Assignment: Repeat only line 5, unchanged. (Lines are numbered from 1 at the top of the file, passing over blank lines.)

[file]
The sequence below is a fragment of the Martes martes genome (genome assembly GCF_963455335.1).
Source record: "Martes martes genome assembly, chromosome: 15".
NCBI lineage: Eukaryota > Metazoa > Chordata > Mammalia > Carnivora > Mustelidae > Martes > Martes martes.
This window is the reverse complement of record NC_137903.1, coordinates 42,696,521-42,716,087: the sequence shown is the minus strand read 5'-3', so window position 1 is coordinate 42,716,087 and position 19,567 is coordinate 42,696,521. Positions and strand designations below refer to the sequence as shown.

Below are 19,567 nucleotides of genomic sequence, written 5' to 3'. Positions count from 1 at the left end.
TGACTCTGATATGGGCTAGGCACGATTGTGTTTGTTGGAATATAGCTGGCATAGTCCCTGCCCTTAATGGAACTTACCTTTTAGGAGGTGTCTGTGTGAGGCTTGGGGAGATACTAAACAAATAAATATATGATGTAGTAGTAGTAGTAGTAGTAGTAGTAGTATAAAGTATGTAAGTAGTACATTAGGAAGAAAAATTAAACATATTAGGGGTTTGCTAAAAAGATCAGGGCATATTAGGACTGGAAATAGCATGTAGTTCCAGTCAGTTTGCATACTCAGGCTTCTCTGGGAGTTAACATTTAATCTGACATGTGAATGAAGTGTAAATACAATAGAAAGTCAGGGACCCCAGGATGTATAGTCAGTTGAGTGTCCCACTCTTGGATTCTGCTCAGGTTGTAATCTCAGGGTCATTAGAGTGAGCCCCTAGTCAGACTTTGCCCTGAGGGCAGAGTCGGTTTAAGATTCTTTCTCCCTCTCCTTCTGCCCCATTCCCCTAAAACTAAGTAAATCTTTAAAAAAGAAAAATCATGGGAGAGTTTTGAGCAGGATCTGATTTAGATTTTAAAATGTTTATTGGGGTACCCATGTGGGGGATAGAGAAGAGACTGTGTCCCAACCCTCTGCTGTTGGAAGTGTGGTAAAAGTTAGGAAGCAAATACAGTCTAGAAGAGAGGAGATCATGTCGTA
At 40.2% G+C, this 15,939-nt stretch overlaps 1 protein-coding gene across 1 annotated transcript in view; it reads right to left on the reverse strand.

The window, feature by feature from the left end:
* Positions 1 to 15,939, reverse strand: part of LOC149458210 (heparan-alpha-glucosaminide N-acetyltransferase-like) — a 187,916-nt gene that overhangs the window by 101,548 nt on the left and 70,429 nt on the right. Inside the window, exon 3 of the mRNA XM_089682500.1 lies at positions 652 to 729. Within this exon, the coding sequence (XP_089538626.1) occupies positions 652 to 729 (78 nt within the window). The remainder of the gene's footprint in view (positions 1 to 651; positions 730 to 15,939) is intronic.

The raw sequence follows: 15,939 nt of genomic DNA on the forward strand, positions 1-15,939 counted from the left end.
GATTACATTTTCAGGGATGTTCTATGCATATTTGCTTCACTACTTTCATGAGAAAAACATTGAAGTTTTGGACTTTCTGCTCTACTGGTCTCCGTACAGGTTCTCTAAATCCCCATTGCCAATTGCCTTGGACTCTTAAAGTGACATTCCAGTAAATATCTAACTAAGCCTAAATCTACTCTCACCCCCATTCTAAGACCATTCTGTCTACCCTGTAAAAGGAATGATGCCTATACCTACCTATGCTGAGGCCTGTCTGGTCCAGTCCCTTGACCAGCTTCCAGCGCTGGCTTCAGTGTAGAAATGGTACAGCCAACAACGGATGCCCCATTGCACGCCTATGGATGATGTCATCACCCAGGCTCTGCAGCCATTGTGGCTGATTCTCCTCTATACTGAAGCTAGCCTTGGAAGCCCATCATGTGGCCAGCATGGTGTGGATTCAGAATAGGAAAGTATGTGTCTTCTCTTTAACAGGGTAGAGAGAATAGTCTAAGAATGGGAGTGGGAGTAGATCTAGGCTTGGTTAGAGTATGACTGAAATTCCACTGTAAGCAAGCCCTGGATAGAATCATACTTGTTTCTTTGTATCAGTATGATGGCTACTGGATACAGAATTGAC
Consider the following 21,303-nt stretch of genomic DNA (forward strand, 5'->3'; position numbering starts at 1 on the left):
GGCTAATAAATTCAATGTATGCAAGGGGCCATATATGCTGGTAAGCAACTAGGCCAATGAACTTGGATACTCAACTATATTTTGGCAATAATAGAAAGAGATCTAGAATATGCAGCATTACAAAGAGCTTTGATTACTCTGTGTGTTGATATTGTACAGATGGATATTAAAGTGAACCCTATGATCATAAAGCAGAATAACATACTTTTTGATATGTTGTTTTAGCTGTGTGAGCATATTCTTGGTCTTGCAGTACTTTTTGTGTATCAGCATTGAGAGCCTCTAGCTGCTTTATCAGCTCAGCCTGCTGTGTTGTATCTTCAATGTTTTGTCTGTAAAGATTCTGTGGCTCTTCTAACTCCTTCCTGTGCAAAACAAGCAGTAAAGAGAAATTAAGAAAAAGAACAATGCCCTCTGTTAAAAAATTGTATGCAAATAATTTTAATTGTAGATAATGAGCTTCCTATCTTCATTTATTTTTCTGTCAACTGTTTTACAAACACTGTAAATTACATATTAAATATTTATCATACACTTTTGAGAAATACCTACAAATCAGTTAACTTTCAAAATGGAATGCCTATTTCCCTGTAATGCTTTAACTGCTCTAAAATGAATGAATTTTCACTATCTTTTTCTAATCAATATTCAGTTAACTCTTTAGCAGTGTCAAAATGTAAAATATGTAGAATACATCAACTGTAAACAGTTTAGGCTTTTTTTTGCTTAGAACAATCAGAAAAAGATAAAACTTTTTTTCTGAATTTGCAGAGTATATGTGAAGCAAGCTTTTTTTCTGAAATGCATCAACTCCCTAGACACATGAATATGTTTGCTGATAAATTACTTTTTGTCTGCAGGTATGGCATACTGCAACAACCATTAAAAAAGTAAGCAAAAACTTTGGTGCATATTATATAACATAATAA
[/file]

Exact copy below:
Below are 19,567 nucleotides of genomic sequence, written 5' to 3'. Positions count from 1 at the left end.